Sometimes, the results of working with integers may go outside the range that can be represented, that is, when the result of operating on two k-bit numbers is a (k+1)-bit result. Static analysis tools such as Polyspace or Sonar may also trigger a warning on an operation or in the worst case, you come upon an error in run time.

Typically, addition and multiplication are the sources of overflow, but it can appear with subtraction and the abs function.

How to overcome the problem

  • Up-casting to a larger size.

The first proposal requires to know the maximum (or minimum) value of the types you are working with. If so, it is possible to do something like this:

This piece of code upcast the addition to larger type size, from int16 to int32, from two k-bit numbers to (k+1)-bit number. Afterward, check for overflow. That is, if your result fits in the k-bit number, you got it.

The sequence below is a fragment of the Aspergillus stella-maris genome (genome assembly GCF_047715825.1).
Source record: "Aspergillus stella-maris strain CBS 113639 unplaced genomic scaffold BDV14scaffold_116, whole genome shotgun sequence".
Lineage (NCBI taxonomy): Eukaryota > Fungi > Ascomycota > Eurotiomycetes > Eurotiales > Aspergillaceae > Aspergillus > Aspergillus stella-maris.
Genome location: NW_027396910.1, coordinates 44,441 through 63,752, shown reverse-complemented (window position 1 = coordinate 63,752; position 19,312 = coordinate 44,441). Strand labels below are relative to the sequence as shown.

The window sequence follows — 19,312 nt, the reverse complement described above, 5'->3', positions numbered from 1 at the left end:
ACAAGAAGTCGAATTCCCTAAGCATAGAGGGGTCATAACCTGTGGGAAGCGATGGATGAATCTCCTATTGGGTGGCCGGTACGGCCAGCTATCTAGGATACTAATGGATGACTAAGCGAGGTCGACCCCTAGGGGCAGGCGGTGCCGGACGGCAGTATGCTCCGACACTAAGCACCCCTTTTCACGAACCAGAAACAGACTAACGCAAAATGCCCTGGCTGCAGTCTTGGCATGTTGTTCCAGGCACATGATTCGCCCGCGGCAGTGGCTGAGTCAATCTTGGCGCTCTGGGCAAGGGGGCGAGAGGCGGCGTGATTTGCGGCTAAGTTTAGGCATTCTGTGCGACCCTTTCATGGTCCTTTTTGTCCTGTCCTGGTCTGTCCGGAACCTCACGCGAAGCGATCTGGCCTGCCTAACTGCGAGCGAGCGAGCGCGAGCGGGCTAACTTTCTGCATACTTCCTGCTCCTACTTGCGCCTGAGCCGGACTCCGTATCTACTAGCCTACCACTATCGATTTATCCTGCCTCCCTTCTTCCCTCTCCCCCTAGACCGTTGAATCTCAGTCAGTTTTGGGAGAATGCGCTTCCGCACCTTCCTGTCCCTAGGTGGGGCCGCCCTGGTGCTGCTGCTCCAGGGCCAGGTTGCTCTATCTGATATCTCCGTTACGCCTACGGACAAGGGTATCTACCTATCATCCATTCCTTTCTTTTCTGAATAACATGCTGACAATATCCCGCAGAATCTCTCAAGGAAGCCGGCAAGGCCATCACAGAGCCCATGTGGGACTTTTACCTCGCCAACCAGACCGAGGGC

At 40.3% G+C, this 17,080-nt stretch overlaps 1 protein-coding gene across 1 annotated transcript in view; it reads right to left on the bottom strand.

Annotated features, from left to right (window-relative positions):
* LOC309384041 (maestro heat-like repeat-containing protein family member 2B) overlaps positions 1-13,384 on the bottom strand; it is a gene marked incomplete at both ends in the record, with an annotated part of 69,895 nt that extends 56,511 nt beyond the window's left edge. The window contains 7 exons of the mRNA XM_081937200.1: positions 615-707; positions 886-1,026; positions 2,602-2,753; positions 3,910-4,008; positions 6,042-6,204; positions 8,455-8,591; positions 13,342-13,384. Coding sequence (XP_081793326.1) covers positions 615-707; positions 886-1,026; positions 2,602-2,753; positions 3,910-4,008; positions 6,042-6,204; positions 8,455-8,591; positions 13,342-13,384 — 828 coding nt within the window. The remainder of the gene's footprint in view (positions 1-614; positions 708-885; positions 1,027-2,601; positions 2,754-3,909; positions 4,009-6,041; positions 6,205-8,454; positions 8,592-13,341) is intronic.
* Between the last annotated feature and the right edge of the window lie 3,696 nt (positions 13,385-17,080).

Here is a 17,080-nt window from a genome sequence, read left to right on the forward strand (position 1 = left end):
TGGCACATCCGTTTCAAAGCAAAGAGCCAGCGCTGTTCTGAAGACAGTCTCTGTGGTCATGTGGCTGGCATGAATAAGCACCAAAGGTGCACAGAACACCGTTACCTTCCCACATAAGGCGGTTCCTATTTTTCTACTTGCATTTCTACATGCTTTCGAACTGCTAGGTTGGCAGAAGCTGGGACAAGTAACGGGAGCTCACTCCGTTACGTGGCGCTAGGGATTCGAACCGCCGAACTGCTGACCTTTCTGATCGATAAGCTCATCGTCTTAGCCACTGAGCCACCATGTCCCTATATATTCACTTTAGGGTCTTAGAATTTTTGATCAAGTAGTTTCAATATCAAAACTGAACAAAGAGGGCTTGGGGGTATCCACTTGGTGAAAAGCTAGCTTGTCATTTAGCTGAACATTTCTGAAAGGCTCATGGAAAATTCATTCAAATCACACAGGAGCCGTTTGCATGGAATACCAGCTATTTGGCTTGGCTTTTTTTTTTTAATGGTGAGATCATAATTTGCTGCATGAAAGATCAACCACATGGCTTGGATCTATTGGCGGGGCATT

• To compare with a well-known domain value

Maybe is not so easy to know the maximum or minimum or a certain type in the target platform. In that case, an easy way to overcome is to check the operands with a maximum or minimum of your specific domain. Suppose that we are operating on two variables which stand for the weight of two loads in grams. But we are guaranteed (by system requirements) that no load can be heavier than 5.000 grams.

It can be just put:

Furthermore, that way the correctness of the data is checked.

Nevertheless, this approach have a drawback in my opinion. You need you be very careful with the domain ranges. Imagine that the maximum of the load could be 40,000. An addition of two the heaviest loads (40,000+40,000) results in an overflow.

In my opinion, that would be a valid solution when your domain values are far away from the limits of you type size.


Here can be found more precise and detailed explanations:

Understanding and Preventing Overflow

Cathing integer overflows in C

Understanding integer overflow in C/C++